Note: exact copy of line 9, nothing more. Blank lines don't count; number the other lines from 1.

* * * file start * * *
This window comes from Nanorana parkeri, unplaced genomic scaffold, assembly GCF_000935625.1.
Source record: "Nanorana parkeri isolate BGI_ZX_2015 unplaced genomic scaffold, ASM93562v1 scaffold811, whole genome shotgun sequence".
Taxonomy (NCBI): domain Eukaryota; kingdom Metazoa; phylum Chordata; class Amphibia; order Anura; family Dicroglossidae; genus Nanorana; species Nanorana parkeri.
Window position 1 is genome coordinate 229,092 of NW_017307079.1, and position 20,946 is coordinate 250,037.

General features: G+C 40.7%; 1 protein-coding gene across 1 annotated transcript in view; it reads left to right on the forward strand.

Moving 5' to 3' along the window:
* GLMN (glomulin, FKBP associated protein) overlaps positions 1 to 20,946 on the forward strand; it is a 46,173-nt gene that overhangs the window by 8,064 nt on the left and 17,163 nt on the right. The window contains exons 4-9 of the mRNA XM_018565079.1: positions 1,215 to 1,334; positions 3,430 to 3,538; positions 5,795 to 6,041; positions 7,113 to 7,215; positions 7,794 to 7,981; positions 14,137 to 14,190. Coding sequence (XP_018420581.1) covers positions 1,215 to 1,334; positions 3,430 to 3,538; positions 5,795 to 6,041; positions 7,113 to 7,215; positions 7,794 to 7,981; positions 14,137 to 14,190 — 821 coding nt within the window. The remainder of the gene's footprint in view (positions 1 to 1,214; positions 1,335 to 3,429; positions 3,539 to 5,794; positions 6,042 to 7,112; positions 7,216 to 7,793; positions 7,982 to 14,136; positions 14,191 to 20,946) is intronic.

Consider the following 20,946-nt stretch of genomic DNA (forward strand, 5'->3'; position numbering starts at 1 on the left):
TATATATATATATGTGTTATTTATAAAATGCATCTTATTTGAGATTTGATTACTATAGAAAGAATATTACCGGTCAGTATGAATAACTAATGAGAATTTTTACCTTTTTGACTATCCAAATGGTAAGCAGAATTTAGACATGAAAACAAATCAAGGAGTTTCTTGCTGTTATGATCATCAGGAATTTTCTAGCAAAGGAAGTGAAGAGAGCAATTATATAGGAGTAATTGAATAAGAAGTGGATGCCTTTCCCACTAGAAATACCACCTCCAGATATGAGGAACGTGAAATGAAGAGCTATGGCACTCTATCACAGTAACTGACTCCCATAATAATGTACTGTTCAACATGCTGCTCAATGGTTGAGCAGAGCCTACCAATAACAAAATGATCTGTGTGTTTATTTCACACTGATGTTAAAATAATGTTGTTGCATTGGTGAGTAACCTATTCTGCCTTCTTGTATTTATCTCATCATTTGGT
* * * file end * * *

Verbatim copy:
TATATATATATATGTGTTATTTATAAAATGCATCTTATTTGAGATTTGATTACTATAGAAAGAATATTACCGGTCAGTATGAATAACTAATGAGAATTTTTACCTTTTTGACTATCCAAATGGTAAGCAGAATTTAGACATGAAAACAAATCAAGGAGTTTCTTGCTGTTATGATCATCAGGAATTTTCTAGCAAAGGAAGTGAAGAGAGCAATTATATAGGAGTAATTGAATAAGAAGTGGATGCCTTTCCCACTAGAAATACCACCTCCAGATATGAGGAACGTGAAATGAAGAGCTATGGCACTCTATCACAGTAACTGACTCCCATAATAATGTACTGTTCAACATGCTGCTCAATGGTTGAGCAGAGCCTACCAATAACAAAATGATCTGTGTGTTTATTTCACACTGATGTTAAAATAATGTTGTTGCATTGGTGAGTAACCTATTCTGCCTTCTTGTATTTATCTCATCATTTGGT